There is, however, a larger reason for this dwindling of political comedy. That is that the sphere of British political power has shrunk since the explosion of political satire in the 1960s. Political satire is powerful when those being mocked are monsters, when their mistakes, lies, delusions of grandeur, have hurtful effects on the citizens; and when, in a society with a cautious and deferential media, exposing the mistakes and delusions of politicians clearly braces and invigorates the citizens. We watched “Spitting Image” and felt clearer and stronger for it. Political comedy was felt to be a vital part of the civic culture.
Today there is no deference in the media. Indeed, all the media, not excepting the BBC, have taken on themselves the role of exposing daily the human failings of political leaders. The comedians have nothing to add. The world of politics itself is seen as all smoke and mirrors and satire is part of that same world of illusion. It does not stand for a people’s truth vs. the leaders’ fantasies. Civic culture has become one of cynicism and of political fatalism. Why vote, they’re all the same? Why watch the news? They’re all little boys playing games. We all hate politics. There is no politics.
Neither the journalists nor the comedians have been able to leap the barriers of this shrinking civic culture to find where and how power does operate in 21st century Britain. The institutions and forces that most to shape our lives, from the European Union and International Monetary Fund through the transnational banks and financial institutions to Microsoft and McDonald’s are entirely anonymous. No comic could do a show mimicking the head of one of these corporations because no one in Britain would recognize him.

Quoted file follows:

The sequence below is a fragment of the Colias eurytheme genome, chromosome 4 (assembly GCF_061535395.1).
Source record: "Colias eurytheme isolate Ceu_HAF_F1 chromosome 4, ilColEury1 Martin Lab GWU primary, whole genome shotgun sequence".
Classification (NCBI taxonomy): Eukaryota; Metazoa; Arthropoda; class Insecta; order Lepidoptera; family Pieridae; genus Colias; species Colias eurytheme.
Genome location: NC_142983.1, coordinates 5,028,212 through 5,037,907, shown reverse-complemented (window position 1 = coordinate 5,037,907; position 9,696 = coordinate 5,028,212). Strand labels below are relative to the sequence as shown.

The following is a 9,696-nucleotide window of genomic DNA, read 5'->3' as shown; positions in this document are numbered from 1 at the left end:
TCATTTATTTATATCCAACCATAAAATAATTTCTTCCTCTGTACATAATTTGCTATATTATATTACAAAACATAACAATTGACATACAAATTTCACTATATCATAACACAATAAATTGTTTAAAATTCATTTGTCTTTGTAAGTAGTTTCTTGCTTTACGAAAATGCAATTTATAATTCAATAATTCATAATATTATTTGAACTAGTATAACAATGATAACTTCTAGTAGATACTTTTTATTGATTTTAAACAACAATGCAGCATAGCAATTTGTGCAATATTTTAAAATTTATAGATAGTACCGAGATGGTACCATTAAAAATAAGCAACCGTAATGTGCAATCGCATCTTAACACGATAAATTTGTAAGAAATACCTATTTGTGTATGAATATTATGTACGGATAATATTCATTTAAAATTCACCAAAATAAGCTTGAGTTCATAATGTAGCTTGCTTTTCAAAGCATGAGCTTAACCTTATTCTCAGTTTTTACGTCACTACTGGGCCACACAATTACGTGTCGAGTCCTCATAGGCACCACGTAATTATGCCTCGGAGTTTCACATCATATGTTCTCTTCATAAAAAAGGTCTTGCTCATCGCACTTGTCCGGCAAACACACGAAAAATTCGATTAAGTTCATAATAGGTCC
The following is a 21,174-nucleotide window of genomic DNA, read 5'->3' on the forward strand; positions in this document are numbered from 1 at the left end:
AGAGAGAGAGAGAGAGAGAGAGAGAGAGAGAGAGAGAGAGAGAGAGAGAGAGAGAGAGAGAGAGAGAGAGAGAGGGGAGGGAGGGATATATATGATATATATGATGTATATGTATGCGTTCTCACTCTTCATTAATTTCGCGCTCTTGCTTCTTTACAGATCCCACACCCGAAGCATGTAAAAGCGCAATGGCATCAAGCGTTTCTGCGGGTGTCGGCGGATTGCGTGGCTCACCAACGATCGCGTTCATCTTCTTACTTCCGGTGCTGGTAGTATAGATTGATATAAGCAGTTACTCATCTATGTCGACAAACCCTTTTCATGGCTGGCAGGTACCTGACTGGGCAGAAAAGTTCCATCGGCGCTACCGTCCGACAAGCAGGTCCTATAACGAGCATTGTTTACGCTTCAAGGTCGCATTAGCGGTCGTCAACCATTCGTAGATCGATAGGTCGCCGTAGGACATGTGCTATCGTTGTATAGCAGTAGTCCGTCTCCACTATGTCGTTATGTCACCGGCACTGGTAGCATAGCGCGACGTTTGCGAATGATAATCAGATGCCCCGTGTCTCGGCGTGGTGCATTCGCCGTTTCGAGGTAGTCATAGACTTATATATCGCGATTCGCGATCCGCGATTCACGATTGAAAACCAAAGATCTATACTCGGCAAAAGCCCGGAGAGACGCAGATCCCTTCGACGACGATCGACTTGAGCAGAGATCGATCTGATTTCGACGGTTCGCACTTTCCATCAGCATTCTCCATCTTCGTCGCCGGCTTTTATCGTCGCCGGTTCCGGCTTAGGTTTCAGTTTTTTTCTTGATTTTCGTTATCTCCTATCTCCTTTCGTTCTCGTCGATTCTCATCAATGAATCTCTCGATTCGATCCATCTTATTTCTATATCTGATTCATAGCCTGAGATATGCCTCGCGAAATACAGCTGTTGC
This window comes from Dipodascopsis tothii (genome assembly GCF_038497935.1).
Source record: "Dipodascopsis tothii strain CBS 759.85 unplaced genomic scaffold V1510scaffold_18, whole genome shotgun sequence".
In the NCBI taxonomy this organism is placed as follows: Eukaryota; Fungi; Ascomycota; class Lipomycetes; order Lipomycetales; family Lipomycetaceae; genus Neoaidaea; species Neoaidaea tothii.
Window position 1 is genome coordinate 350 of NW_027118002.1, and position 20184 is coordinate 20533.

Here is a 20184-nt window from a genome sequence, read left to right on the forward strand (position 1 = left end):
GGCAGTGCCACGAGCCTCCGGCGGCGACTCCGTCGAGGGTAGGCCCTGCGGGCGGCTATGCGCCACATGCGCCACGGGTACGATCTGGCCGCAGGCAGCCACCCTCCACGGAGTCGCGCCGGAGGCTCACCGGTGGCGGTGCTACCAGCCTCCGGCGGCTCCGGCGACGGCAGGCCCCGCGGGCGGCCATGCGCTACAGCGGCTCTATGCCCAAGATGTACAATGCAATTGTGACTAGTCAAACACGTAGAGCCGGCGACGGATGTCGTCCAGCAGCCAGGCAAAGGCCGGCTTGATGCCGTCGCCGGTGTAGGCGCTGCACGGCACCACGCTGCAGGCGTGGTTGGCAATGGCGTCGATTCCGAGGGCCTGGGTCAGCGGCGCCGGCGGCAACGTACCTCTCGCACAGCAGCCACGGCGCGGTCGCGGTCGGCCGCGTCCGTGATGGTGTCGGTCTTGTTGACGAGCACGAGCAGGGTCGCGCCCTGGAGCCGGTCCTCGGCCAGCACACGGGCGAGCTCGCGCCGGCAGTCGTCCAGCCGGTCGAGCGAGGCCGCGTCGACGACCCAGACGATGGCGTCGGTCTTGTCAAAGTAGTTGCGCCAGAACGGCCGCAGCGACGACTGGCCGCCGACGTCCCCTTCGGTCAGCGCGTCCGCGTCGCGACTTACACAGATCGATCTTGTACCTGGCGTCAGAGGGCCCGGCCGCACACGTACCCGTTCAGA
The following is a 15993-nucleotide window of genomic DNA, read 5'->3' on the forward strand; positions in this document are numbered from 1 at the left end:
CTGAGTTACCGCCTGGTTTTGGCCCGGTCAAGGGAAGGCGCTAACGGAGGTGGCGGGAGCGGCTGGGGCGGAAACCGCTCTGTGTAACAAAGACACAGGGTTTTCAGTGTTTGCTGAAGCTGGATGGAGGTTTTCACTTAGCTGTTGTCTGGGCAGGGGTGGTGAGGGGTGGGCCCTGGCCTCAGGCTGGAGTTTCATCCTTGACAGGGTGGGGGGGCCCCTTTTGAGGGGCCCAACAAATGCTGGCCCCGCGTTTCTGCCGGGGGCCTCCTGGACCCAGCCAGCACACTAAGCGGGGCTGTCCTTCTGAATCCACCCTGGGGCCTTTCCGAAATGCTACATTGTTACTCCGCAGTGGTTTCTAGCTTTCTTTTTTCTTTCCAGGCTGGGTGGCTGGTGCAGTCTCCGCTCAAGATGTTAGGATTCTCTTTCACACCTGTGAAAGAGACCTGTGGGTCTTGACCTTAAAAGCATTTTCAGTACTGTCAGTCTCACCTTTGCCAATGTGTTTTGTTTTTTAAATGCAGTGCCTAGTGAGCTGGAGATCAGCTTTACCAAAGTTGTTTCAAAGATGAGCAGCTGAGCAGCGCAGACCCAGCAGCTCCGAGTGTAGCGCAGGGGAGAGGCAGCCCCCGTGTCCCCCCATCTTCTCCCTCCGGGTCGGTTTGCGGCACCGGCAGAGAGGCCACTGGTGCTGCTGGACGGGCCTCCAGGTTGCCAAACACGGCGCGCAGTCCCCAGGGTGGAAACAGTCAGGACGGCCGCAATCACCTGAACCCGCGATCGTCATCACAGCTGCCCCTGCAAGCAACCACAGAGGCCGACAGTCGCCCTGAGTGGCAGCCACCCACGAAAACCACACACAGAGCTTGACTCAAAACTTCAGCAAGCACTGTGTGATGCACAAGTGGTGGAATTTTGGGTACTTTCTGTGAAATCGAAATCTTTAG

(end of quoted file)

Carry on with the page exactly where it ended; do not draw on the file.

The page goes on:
The well-known satirical magazine, Private Eye, which has successfully excoriated every significant government minister for over 30 years, now limits itself to such small and parochial targets that it reads like a school magazine. We, the readers and viewers, absorb the pettiness of this view and ourselves feel diminished by it, as the political culture is made small and shameful.
Against this historic trend, Blair seems puny. The more he inflates his moral sense to plead with us to be active citizens, responsible neighbors, tireless democrats, the more he is accused of insincerity and spin. Domestically, then, we seem trapped in a civic society doomed to go on shrinking.
There are groups of people who have made a leap over the parish boundaries. Campaigners against world capitalism, blown off the streets by Swiss water cannon in Davos last week, acolytes of the American Naomi Klein’s best selling book “No Logo,” and international humanitarian charities alone have been able to find a rocklike moral high ground from which to view, and show us, the world. That rock is crowded with international agencies but precious few ordinary citizens.
Never since the invention of representative democracy over a century ago has the mismatch between power, political morality and the power of the citizen been so disconnected. Meanwhile, as politicians worry themselves sick over falling voter turnout a new class of the politically engaged — those with international knowledge and access to the World Wide Web — will gather strength, and know of the less powerful citizen only if she becomes the victim of a disaster.